In the intestinal absorption cells, the absorbed CoQ10 molecules are packaged into lipoprotein transport vehicles called chylomicrons and released into the lymph (Bhagavan & Chopra 2006). These chylomicrons typically contain triglycerides, cholesterol, phospholipids, and apolipoproteins as well as other fat-soluble dietary components such as Coenzyme Q10, fat-soluble vitamins, and carotenoids (Shils 2006). 
The lymph is watery in composition; therefore, the absorbed fat-soluble CoQ10 molecules that come through to the lymph from the intestinal absorption cells need to be bound to lipoproteins (Bhagavan & Chopra 2006).  The CoQ10 molecules in the chylomicrons are slowly transported through the lymph to the venous blood.  Large dog studies show that the ingested Coenzyme Q10 peaks in the abdominal lymph approximately 2 – 3 hours after ingestion (Judy 2018).   

The CoQ10 reaches its peak blood concentration 6 – 8 hours after ingestion. There is often a second smaller peak in the blood CoQ10 concentration about 24 hours after ingestions.  This second smaller peak concentration is most likely the result of a return to the blood of some of the absorbed CoQ10 from the liver (Judy 2018). 

Fig. 20 A typical graph of Coenzyme Q10 absorption shows a Cmax peak in the blood circulation at 6 – 8 hours and a second lower peak at 24 hours as the Coenzyme Q10 from the liver re-enters the blood (Weis 1994). 

Lipoprotein Transport of CoQ10 in the Blood

In the blood plasma, which is also watery in composition, the lipoprotein particles called chylomicrons transport the fat-soluble CoQ10 molecules to the liver.  In the liver, the CoQ10 molecules are repackaged mostly into LDL and VLDL lipoproteins, the same lipoproteins that transport cholesterol (Bhagavan & Chopra 2006).  Some smaller amount of CoQ10 emerges from the liver bound to HDL lipoproteins. Circulating CoQ10 redistributes among the lipoproteins in the blood, possible for the purpose providing antioxidant protection to the vulnerable lipoproteins (Bhagavan & Chopra 2006). 
Thus, the CoQ10 molecules are both highly dependent upon the lipoproteins for transport in the aqueous environment of the plasma and protective of the lipoproteins against oxidative damage (Bhagavan & Chopra 2006). 
Studies have shown that CoQ10 supplementation does not adversely affect the body's own synthesis of Coenzyme Q10.  Studies in which CoQ10 supplements have been administered and then stopped have shown that the blood CoQ10 concentrations return to the level seen prior to the initiation of the supplementation; the blood CoQ10 concentrations do not fall below previously seen levels as a result of the cessation of supplementation (Bhagavan & Chopra 2006; Ikematsu 2006). 

Ubiquinone Supplementation Significantly Increases Ubiquinol Levels in Blood

A much-cited study has shown that daily supplementation with the ubiquinone form of CoQ10 results in significantly increased concentrations of ubiquinol, the antioxidant form of CoQ10, in the blood plasma and in the lipoproteins in the blood (Mohr 1992).  In other words, with ubiquinone CoQ10 supplementation, there will be significantly increased resistance of the LDL-lipoproteins to oxidative damage.   

Fig. 21 Supplementation with a ubiquinone supplement significantly increases the blood ubiquinol concentration (Mohr 1992

Documentation of the Effectiveness of Ubiquinone CoQ10 Supplementation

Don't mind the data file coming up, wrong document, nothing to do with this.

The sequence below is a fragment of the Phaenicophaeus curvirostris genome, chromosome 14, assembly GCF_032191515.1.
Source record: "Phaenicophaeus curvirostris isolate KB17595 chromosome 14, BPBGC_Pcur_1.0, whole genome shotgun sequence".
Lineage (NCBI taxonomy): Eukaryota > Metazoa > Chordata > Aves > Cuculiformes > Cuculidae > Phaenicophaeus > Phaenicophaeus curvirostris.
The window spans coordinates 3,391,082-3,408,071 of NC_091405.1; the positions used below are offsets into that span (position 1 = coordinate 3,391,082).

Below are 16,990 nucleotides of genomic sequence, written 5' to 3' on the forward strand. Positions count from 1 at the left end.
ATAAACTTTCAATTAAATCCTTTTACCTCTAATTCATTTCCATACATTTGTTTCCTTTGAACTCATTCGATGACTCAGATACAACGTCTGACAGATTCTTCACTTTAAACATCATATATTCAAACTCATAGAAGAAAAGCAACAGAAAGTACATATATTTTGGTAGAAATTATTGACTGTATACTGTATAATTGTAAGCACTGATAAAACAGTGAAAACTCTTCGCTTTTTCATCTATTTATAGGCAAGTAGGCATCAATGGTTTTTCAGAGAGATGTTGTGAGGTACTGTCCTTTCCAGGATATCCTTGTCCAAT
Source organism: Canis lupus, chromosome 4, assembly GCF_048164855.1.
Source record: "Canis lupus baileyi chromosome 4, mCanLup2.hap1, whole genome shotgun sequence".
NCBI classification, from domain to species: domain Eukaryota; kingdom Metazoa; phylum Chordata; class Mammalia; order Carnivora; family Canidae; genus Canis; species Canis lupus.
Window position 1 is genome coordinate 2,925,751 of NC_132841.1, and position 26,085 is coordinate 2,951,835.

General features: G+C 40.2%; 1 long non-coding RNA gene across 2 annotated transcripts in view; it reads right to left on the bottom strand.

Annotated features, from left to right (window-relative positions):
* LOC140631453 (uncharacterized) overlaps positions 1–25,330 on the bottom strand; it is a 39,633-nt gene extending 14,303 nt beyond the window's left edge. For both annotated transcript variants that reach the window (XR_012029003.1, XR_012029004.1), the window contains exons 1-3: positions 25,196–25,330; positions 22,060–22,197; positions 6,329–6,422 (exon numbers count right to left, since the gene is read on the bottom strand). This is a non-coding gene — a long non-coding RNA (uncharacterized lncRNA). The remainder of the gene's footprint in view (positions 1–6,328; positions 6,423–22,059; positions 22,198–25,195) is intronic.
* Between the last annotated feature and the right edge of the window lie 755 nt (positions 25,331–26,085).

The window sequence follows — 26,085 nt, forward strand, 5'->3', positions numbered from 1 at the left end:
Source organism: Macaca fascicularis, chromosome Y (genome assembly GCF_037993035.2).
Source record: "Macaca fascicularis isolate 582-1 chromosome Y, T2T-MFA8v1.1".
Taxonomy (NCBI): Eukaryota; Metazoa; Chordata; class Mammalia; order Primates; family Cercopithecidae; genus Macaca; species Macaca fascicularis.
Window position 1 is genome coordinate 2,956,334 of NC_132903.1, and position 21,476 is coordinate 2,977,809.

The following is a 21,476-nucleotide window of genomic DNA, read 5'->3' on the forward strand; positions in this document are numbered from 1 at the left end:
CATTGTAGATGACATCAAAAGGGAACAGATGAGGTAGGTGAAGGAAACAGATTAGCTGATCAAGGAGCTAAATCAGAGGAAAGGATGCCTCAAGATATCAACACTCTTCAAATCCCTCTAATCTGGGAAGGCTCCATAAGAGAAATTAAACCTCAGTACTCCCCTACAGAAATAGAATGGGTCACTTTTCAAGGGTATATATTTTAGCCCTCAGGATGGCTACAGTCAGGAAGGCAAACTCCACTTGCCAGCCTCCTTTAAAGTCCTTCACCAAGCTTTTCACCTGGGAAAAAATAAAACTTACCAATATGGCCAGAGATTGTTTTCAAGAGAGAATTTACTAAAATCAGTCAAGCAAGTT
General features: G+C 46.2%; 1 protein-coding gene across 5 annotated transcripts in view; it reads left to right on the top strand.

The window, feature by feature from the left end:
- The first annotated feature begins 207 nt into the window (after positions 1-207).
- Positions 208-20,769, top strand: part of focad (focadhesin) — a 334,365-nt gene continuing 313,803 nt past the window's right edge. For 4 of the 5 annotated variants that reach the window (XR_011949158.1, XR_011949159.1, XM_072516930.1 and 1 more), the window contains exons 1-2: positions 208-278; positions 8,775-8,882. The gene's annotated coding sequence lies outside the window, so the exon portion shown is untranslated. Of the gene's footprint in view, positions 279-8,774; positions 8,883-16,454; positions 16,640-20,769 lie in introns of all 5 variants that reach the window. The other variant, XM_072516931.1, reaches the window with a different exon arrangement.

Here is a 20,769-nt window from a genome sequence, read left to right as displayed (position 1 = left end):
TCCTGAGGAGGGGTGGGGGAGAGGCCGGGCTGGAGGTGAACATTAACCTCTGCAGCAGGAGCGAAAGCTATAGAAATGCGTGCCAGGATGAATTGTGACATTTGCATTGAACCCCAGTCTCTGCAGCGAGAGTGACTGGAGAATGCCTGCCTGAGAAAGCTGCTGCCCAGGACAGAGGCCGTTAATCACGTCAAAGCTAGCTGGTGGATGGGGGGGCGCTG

Daily supplementation with 200 milligrams of the patented Bio-Quinone Q10 supplement in combination with daily supplementation with 200 micrograms of the patented SelenoPrecise® organic high-selenium yeast over a period of four years resulted in significantly reduced risk of mortality from heart disease, improved heart function as recorded on echocardiograms, and improved overall health-related quality of life for senior citizens with an average age of 78 years at the beginning of the KiSel-10 study (Alehagen 2013; Johansson 2015).

Fig. 22 The graph shows significantly reduced cardiovascular mortality in the group of senior citizens who took a daily combination of a high-selenium yeast preparation and ubiquinone Coenzyme Q10 capsules for four years (red curve) as compared with the group of senior citizens who took matching placebos (blue curve) (Alehagen 2013). 

In the same way, daily supplementation with 300 milligrams of a ubiquinone CoQ10 supplement for two years significantly improved the symptoms and survival of chronic heart failure patients with an average age of 62 years at the start of the study (Mortensen 2014). Moreover, a sub-analysis of the European segment of the Q-Symbio study showed that the ubiquinone CoQ10 supplementation also significantly improved the patients' ejection fraction (Mortensen 2019).  

The Q-Symbio Study was the first randomized, double-blind, placebo-controlled study that had a large enough sample (420 heart failure patients), a sufficient dosage of Coenzyme Q10 (3 times 100 milligram per day), and a long enough follow-up period (106 weeks) to test the effectiveness of Coenzyme Q10 adjunctive therapy on major adverse cardiovascular events and mortality in heart failure.  

Fig. 23 The Q-Symbio study showed that supplementation with a well-formulated Coenzyme Q10 preparation on top of conventional heart failure medication gives significantly heart health benefits compared to conventional heart failure treatment alone. 

Daily supplementation of veterans diagnosed with Gulf War Illness with 100 milligrams of ubiquinone Coenzyme Q10 for 3.5 months significantly improved physical function and symptoms (Golomb 2014). 

Ubiquinone CoQ10 Supplement Less Expensive, More Stable, Better Documented

It can be seen that ubiquinone CoQ10 supplements significantly increase the concentration of ubiquinol in the blood. The body will get CoQ10 in the antioxidant form in the lymph and the blood regardless of whether the CoQ10 supplement is in the ubiquinone or ubiquinol form.  Ubiquinone CoQ10 supplements with the patented Bio-Quinone Q10 formulation are associated with significant health benefits, also in senior citizens. 
These basic facts beg the question: why buy a ubiquinol supplement when a ubiquinone supplement is less expensive, more stable, and better documented?  

Why pay more for less?